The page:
About Virtual Racing

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Although real live racing events are scheduled 365 days a year, many fans and handicappers still can’t get enough of the action; they want track access 24/7. In response, “virtual racing” has been developed—simulated horse, dog and motor races that offer non-stop opportunities to watch and wager on one’s favourite sports through visual representations of computerised random number draws.

Take, for example, Digiturf.com, a South African-owned web site licensed for gambling in Kahnawake. Its cutting-edge horse racing program allows enthusiasts to purchase, train and race their own virtual horses in a real-time 3D racing environment. They compete against other internationally-owned horses for real money. Each horse costs $15 to buy, plus a $2 per month stable fee.

After running in a non-graded race, each horse becomes “graded” (Grade 1 or 2) according to its “genetic seeding” identified during training, race temperament during racing and the results of its first race. Handicapping at Digiturf.com resembles the real world of horse racing, including weight handicaps and penalties for prior race wins. Apart from winning purses, players may wager at odds on Win, Place, Each Way, Exacta, etc. for each race.

In much the same way, VirtualDogRacing.com offers an online greyhound racing game. It features Flat, Hurdle and Handicap racing at twenty-six of Britain’s favourite tracks, with their unique real-life distances displayed. Factors such as weight, height, pace, racing line, speed, stamina and energy are taken into account in setting odds.

Although many betting shop regulars describe such games as “animal roulette,” the margin for the bookmaker is at least 10%, making virtual racing a very attractive activity to offer. As a result, most major bookmakers have already introduced virtual racing as part of their online services.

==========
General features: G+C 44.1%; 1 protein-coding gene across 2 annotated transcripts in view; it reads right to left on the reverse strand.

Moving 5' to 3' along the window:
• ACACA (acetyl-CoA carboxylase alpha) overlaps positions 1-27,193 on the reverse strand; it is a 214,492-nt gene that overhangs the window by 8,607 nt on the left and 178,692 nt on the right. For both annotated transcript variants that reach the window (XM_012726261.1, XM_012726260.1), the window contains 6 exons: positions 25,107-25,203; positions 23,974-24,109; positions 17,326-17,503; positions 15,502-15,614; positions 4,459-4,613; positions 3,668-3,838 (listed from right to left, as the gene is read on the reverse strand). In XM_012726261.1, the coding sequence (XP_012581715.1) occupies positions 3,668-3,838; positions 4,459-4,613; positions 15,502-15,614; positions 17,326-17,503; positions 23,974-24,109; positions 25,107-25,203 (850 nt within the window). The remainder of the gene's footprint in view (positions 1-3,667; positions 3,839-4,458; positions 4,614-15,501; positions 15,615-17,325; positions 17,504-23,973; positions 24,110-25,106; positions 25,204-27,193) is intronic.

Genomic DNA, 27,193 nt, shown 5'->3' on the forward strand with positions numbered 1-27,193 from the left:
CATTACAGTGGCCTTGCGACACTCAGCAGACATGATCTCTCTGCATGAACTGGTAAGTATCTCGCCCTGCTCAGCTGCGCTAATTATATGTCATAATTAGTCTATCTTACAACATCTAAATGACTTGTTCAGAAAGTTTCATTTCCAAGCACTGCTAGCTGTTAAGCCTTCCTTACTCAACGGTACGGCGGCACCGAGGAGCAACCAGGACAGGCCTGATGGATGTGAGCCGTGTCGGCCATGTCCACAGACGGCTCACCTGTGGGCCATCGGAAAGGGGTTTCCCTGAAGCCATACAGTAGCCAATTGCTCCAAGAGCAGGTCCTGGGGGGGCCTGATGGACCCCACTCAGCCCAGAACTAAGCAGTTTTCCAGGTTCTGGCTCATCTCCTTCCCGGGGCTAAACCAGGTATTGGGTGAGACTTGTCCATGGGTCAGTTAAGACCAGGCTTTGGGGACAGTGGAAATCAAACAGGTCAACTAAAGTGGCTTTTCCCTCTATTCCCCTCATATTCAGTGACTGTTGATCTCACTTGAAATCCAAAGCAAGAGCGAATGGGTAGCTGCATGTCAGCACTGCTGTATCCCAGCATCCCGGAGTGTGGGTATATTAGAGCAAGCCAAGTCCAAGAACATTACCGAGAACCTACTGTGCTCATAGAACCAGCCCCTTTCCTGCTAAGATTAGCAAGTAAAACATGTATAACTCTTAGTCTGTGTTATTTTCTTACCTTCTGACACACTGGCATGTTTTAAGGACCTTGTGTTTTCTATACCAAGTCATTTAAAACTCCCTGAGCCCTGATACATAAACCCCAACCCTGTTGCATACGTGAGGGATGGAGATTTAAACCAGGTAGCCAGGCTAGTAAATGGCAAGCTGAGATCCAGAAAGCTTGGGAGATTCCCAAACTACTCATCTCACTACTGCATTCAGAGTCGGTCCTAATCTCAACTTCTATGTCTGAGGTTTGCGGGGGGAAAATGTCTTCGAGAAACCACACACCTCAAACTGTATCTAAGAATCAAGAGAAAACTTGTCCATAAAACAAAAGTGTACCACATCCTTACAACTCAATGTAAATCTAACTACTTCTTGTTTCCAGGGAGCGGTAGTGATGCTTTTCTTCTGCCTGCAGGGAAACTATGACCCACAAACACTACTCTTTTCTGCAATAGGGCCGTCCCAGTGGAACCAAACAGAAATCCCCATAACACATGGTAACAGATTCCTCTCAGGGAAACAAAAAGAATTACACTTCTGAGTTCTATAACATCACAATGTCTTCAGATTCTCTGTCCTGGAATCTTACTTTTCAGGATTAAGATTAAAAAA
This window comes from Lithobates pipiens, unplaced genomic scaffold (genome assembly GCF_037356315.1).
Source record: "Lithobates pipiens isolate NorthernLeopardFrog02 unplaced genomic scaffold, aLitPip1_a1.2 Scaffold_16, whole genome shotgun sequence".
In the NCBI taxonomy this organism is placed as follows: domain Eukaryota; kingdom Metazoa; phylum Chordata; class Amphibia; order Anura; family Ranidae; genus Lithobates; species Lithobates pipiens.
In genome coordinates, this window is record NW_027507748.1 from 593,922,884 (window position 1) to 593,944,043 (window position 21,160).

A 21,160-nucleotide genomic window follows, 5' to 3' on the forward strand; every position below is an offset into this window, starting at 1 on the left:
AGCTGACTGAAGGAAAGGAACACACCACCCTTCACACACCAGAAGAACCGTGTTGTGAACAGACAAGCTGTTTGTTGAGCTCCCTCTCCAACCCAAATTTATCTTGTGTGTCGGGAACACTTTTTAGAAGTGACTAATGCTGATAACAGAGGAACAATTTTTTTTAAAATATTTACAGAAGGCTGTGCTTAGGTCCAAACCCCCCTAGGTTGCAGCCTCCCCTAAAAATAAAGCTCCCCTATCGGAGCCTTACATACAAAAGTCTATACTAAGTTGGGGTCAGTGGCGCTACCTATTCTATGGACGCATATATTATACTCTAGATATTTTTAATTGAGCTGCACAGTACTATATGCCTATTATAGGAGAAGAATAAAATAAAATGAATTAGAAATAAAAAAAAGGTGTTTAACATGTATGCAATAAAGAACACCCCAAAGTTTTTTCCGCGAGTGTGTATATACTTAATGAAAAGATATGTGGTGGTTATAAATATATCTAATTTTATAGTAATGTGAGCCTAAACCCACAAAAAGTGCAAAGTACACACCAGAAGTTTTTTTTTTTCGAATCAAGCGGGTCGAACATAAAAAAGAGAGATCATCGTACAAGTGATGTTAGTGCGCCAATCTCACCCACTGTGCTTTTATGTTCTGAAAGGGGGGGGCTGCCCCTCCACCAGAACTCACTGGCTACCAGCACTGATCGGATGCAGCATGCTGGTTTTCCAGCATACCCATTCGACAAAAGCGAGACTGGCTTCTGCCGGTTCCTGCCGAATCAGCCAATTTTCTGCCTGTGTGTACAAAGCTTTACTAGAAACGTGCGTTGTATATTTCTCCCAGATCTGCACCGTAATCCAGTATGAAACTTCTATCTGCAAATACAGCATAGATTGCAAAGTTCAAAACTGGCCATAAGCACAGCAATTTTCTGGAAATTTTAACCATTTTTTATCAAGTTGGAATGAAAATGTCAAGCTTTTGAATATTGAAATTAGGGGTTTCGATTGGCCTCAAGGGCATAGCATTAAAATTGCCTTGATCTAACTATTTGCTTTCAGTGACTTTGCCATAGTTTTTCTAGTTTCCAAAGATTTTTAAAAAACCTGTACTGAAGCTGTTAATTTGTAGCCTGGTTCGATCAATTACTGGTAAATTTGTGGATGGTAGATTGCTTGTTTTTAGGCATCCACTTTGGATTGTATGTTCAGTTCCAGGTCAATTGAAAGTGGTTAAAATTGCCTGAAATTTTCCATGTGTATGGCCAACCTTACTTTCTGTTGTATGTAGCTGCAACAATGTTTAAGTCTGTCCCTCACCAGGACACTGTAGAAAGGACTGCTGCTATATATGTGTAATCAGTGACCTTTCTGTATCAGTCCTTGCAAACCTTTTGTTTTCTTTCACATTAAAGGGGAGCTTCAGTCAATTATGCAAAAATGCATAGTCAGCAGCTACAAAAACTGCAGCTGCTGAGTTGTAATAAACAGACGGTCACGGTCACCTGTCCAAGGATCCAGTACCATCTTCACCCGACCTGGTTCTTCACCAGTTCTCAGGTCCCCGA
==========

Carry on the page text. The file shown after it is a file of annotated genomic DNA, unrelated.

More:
Ladbrokes, for example, feature several racing games for both Real Play and Free Play. They include Virtual Dogs and Golden Jacket for greyhound racing and Virtual Horses, Raceclubs Virtual Owners and Golden Guineas for Thoroughbred horse racing. The graphics are rudimentary, rather like those seen in arcade games, but with the advantage of unrestricted access and the player controlling when the races start.

Meanwhile, bet365 has a Virtual Sports section on its bookmaking site for members only. It includes scheduled horseracing and greyhounds starting every six minutes, plus speedway and grand prix motor racing.

By comparison, the Virtual World section on William Hill Sports web site offers a new horse, greyhound or Indy car race every three minutes. The action is highly realistic, with a professional-sounding commentator describing every move from start to finish. Best of all, the races can be viewed for free without wagering until one feels comfortable with the format. Forecast, tricasts and each way betting are all available.

Not to be left out of the virtual racing craze, land-based casinos have been leaping in, too. Virtual horse racing debuted in Atlantic City in 2010, when Resorts Casino Hotel installed its slots-type Triple Towers Virtual Horse Racing. Players wager on touch-sensitive 23-inch monitors at individual betting stations. A central 57-inch large-format LCD screen displays the race action with dynamic camera angles, 3D technology, realistic sounds effects and race commentary.

Information such as horse history and handicap information is displayed before each race, too, of course. Players can wager on Win, Place or Show, Exacta and Quinella in $1 denominations with a minimum of $3 and a maximum of $50 in total bets. There is also a jackpot feature that randomly awards bonus prizes to winners.

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